Ben Layne is the co-founder and co-artistic director of Freshwater Theatre which focuses on producing work that originates in the Midwest. The following interview is the first of two interviews with Ben. In the first Q&A (below) he shares why the newly commissioned musical Pioneer Suite was chosen to start Freshwater's 2015-2016 season, and he gives an inside look into the process of bringing this production to the stage.
Stay tuned for the second interview with Ben where he will delve into his own artistic mission, what it's like to start a new theater company, and more! Sign-up for email updates from Artfully Engaging to be alerted when new arts posts become available.
Ben: My first love was being onstage and I went to college for theater performance. I enjoyed creatively telling stories and that feeling of entertaining others, and I still do. I like the feeling of live performance; it can affect the audience in very fascinating and sometimes profound ways.
Since starting Freshwater Theatre I have been onstage less as I have found tremendous fulfillment in producing and directing, enabling others to do their best. That is at the core of what we do at Freshwater Theatre. By not only producing theater, but prioritizing the production of new work, we are constantly trying to be a facilitating force for artists in every facet of theater-making: actors, directors, designers, stage managers, and playwrights.
We work primarily on plays by writers located or originally from the upper Midwest so that we can hear our own stories onstage. So many plays are set in New York or Los Angeles, and they're great, but that ignores the experience of the rest of the country.
We really take that old Joan Miro quote to heart: "The more local something is, the more it is universal." That's what inspires us.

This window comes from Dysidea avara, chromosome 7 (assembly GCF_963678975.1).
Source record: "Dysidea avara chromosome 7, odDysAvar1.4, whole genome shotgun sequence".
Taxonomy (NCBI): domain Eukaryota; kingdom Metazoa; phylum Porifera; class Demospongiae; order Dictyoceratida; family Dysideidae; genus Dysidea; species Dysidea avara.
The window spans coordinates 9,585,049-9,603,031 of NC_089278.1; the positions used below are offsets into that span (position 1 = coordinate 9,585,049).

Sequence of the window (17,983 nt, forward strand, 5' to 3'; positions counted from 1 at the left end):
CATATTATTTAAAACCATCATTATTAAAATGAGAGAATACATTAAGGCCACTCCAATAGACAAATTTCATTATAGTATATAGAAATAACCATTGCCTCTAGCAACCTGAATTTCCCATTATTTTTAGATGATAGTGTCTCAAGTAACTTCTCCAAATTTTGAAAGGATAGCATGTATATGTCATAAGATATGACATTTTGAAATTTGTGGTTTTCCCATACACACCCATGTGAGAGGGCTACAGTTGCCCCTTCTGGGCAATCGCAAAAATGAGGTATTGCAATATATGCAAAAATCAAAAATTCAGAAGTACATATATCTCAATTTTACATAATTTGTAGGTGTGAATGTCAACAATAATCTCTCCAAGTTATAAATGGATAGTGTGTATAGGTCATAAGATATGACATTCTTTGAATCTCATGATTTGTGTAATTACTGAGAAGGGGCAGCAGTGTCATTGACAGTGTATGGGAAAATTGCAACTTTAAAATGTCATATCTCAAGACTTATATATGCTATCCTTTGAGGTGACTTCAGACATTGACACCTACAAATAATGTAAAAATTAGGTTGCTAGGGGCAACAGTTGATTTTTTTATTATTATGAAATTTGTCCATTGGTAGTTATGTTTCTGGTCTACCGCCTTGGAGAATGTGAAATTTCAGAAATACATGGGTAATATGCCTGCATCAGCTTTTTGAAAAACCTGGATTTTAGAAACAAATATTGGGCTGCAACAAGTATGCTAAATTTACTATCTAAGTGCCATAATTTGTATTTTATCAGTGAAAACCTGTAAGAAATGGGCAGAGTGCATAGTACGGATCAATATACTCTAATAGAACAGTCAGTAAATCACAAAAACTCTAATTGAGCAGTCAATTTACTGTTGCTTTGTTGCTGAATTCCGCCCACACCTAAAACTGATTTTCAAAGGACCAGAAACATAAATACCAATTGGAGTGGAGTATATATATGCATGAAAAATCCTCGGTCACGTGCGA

Ben: Our process is a combination of a lot of things. Sometimes we come up with an idea for a show just from an internal conversation like we did when we created Better (or) Worse, which was an anthology show about marriage that we produced right around the time Minnesota was voting on whether to amend our state constitution to ban same-sex marriage. Sometimes we choose something that was submitted to us, like we did for The Gifted Program, which was submitted to us by playwright Ruben Carbajal basically after a random Twitter interaction he and I had about basketball, of all things.
Ruth and I try to read all of our submissions and when we read something we both like we bring it to the rest of the company to do a reading. Then we decide whether we want to include the work in a future season.
We also have a couple in-house playwrights at Freshwater Theatre: co-artistic director Ruth Virkus and company member J. Merrill Motz. The Beacon From Belle Isle was a play we commissioned from Motz a couple years ago, because he had written a few great short plays for our anthology shows. We thought that he would come up with something fascinating if he did a full play made up of a series of short plays around a theme. Given how Michigan is another "freshwater" state and Motz's home state, we thought turning our attention there seemed like a good change of pace that would fit our mission. Then, as America was still reeling from the aftereffects of the Great Recession, and Detroit in particular started making headlines, we found that the play was very timely.
Pioneer Suite is another commission, springing from a piece written by Keith Hovis for our anthology show, Archival Revival. The piece was Mrs. Housel: A Suicide Suite, inspired by news clippings from the late 1800s in Minnesota. Mrs. Housel was amazing and confirmed for us that Keith was a remarkable budding talent. We had seen his musical Teenage Misery in the 2013 Minnesota Fringe Festival and we were really impressed, so when Housel came along and blew us away, we knew we wanted to see what he could do with a full-length piece. We asked him to expand on Housel and what he came back with was Pioneer Suite.
There are so many playwrights here, thanks in no small part to the existence of the Playwrights' Center. We are really proud to be a local company that produces good works from local playwrights. We are always accepting submissions via our website and we hope to keep getting more new work from local writers who can knock our socks off like Keith did.
Can you give us an sneak peek into what audiences can expect when they attend Pioneer Suite?
Ben: Bring tissues. Keith's music is powerful and we have an incredibly talented cast. Pioneer Suite features the compelling stories of real women from Minnesota history.
Mrs. Housel is a one-woman musical about a woman who attempted suicide nine times. She witnessed her husband killing a man and went to authorities about it but because of her "reputation" nobody believed her. And incredibly that's just part of her story.